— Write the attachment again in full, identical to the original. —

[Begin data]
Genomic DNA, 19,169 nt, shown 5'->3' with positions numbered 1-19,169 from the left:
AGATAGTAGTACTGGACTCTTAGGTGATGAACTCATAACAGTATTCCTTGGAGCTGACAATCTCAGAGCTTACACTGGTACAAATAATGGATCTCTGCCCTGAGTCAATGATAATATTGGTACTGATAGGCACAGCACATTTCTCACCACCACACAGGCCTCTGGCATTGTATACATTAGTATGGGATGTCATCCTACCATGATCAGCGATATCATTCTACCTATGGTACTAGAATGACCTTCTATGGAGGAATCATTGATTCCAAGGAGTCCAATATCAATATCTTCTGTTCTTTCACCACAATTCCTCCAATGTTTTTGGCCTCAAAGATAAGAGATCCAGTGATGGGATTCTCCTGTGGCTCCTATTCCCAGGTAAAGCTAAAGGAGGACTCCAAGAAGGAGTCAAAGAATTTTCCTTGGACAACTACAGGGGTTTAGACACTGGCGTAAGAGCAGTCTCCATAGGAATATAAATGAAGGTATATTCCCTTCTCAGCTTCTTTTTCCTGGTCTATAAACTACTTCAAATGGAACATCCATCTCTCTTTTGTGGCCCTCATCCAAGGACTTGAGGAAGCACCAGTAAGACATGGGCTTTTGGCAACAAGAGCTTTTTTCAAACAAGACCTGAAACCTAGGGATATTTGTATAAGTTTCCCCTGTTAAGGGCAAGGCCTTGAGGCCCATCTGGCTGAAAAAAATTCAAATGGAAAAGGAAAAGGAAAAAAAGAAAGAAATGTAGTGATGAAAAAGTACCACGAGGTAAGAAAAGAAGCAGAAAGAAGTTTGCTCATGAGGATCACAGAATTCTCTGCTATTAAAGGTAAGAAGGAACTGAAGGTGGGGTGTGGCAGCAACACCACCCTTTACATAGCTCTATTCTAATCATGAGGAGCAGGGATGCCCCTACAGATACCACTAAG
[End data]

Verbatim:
Genomic DNA, 19,169 nt, shown 5'->3' with positions numbered 1-19,169 from the left:
AGATAGTAGTACTGGACTCTTAGGTGATGAACTCATAACAGTATTCCTTGGAGCTGACAATCTCAGAGCTTACACTGGTACAAATAATGGATCTCTGCCCTGAGTCAATGATAATATTGGTACTGATAGGCACAGCACATTTCTCACCACCACACAGGCCTCTGGCATTGTATACATTAGTATGGGATGTCATCCTACCATGATCAGCGATATCATTCTACCTATGGTACTAGAATGACCTTCTATGGAGGAATCATTGATTCCAAGGAGTCCAATATCAATATCTTCTGTTCTTTCACCACAATTCCTCCAATGTTTTTGGCCTCAAAGATAAGAGATCCAGTGATGGGATTCTCCTGTGGCTCCTATTCCCAGGTAAAGCTAAAGGAGGACTCCAAGAAGGAGTCAAAGAATTTTCCTTGGACAACTACAGGGGTTTAGACACTGGCGTAAGAGCAGTCTCCATAGGAATATAAATGAAGGTATATTCCCTTCTCAGCTTCTTTTTCCTGGTCTATAAACTACTTCAAATGGAACATCCATCTCTCTTTTGTGGCCCTCATCCAAGGACTTGAGGAAGCACCAGTAAGACATGGGCTTTTGGCAACAAGAGCTTTTTTCAAACAAGACCTGAAACCTAGGGATATTTGTATAAGTTTCCCCTGTTAAGGGCAAGGCCTTGAGGCCCATCTGGCTGAAAAAAATTCAAATGGAAAAGGAAAAGGAAAAAAAGAAAGAAATGTAGTGATGAAAAAGTACCACGAGGTAAGAAAAGAAGCAGAAAGAAGTTTGCTCATGAGGATCACAGAATTCTCTGCTATTAAAGGTAAGAAGGAACTGAAGGTGGGGTGTGGCAGCAACACCACCCTTTACATAGCTCTATTCTAATCATGAGGAGCAGGGATGCCCCTACAGATACCACTAAG